In an unintentional example, Bowser never bothers to see that Mario can easily just walk on the railings of the bridge that can easily collapse with a press of a button.
Call Back: One level has the main theme in the key of B-flat, the same key as the music and sounds in the original arcade versionsnote As opposed to the later NES versions of Donkey Kong, Donkey Kong Junior, and Mario Bros. (but not Donkey Kong 3).
Cap: The maximum number of lives one can carry is 1,110.
Chekhov's Gun: Cardboard cutouts of enemies and power-ups appear frequently throughout the game, most often to fool you into thinking it's the real thing. When you finally "defeat" the real Bowser, you find Peach stranded atop a castle. Or so it seems...
Convection Schmonvection: In addition to the series' usual use of this trope, one of the game's levels (specifically, S2-3) has water coming from a lava pit.
Cutscene Power to the Max: Mario and the Toads all using Tanooki Suits to fly Peach back to the castle. It's a double moment in that Tanooki Suits couldn't fly that far originally, even if Mario skipped all the stages, and the suit's flight abilities weren't available in this game.
Crapsaccharine World: Say hello to world 8-2, a lush, grassy meadow filled to the brim with flamethrowers.
Notably, the game makes the otherwise ornamental 3D feature an actual gameplay mechanic. Playing with the 3D off puts you at a disadvantage.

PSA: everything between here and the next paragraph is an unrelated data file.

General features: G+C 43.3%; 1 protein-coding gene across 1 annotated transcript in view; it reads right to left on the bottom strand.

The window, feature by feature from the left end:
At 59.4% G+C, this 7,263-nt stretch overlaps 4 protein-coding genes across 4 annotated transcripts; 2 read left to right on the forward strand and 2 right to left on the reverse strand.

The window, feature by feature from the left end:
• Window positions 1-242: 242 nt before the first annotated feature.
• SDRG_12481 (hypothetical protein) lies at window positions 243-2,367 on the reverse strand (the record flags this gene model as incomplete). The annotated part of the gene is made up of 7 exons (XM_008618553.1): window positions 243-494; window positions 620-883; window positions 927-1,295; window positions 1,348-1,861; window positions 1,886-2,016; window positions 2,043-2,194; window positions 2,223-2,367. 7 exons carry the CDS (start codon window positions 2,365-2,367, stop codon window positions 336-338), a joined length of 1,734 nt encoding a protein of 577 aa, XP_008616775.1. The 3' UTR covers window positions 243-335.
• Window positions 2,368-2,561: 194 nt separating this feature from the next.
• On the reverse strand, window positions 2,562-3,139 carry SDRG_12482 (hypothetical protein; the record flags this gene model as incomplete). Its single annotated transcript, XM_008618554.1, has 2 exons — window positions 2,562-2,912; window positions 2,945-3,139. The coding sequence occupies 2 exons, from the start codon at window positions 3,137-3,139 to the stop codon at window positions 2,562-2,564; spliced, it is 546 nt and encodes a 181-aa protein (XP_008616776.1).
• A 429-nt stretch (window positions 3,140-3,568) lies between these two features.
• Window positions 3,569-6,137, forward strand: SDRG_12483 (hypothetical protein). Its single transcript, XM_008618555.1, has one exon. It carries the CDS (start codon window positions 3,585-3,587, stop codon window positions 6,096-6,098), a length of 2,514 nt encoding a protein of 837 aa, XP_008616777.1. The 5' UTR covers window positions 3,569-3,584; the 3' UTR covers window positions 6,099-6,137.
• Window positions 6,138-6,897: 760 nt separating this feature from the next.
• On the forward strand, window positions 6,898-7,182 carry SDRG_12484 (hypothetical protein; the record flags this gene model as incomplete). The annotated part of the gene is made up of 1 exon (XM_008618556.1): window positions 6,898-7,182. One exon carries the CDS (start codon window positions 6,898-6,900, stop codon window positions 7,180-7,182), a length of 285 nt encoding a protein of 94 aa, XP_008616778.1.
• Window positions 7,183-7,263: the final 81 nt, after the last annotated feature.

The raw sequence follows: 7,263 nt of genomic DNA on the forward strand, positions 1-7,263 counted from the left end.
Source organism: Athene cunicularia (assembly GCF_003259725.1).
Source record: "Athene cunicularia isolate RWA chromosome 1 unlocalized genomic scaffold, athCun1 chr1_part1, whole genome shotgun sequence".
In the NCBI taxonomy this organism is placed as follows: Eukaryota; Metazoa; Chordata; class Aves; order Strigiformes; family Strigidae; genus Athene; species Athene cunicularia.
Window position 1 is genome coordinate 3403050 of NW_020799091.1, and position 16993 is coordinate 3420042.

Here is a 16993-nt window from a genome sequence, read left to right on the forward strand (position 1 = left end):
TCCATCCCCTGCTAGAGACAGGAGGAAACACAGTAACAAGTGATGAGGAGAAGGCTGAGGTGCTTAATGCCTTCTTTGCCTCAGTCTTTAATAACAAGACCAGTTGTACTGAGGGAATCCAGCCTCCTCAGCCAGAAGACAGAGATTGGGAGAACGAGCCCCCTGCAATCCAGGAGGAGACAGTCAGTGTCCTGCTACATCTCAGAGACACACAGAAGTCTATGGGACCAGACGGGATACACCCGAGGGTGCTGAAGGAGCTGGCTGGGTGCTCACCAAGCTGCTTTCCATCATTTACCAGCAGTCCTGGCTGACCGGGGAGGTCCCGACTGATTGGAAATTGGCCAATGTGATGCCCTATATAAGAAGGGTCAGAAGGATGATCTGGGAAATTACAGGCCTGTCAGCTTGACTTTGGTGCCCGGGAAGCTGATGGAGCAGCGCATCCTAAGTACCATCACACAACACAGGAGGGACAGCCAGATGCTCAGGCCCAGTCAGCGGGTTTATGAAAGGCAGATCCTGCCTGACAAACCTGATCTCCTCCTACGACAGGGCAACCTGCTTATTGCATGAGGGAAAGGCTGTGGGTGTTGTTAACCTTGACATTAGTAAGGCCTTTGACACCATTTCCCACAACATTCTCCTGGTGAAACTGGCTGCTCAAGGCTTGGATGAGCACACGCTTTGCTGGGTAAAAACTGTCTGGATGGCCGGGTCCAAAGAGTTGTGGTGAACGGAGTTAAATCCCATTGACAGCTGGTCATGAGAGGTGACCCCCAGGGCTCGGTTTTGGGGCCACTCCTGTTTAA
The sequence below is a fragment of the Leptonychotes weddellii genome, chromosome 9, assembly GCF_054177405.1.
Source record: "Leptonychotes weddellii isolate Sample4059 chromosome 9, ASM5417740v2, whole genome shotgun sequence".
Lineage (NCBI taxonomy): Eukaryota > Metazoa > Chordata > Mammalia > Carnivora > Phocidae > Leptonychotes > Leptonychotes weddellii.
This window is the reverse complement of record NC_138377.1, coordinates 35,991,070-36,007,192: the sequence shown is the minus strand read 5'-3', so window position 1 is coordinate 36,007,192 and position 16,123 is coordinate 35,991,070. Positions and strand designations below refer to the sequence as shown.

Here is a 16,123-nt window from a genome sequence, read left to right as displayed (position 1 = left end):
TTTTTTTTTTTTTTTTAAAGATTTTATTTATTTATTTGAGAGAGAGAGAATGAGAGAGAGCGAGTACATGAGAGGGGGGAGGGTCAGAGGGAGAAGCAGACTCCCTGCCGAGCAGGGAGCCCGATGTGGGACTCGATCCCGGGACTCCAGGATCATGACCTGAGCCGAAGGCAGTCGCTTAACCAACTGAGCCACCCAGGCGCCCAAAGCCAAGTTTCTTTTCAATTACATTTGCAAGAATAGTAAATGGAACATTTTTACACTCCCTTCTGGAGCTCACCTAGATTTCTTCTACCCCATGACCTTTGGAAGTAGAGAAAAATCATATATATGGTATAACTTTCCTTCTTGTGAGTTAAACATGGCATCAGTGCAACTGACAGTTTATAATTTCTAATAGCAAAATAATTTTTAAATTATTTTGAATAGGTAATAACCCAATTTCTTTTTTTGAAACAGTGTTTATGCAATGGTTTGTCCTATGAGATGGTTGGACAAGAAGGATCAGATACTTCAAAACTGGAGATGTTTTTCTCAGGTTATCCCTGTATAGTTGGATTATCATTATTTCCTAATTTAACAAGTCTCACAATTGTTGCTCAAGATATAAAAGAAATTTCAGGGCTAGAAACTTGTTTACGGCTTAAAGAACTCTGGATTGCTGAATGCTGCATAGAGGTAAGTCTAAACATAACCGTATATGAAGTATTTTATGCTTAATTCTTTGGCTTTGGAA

Sometimes cardboard cutouts of various things appear just to screw with you.
The Dev Team Thinks of Everything: Much like Super Mario 64, you're forbidden from exiting courses (even the ones you've beaten) when you're in midair, thereby terminating the age-old trick of exiting the course right before you fall to your doom.
There's another difficulty spike that starts near the end of Special World 7. You know those speed run levels? You know those levels where shadow mario is following you? Guess what? Nearly every level starting from S7-Castle is now a combination of both.
Distaff Counterpart: Boom Boom got one named Pom Pom◊. She wields a boomerang and has a counterattack that involves trying to smash Mario with her shell instead of just spinning around the room like Boom Boom.
Extended Gameplay: Eight challenging bonus worlds in addition to the eight normal ones.
Fake Longevity: Too many examples to mention, but chief among them are: having to complete a stage again if you just want a power up, which becomes a problem if you're in a level that requires the Super Leaf to get a Star Medal, and the level doesn't have any (it's either that or Save Scumming), having to essentially complete the entire game all over again with Luigi just to get one of the five starsnote Luckily, you don't have to get the Star Medals or gold flags again and unlock Special World "8-crown".
Many levels require the extra jumping power you get from a Tanooki or Statue Leaf in order to hit the very top of the flagpole, to get the golden flag bonus. Reached the end without one? Have fun playing through the entire level again! This is especially annoying in boss levels.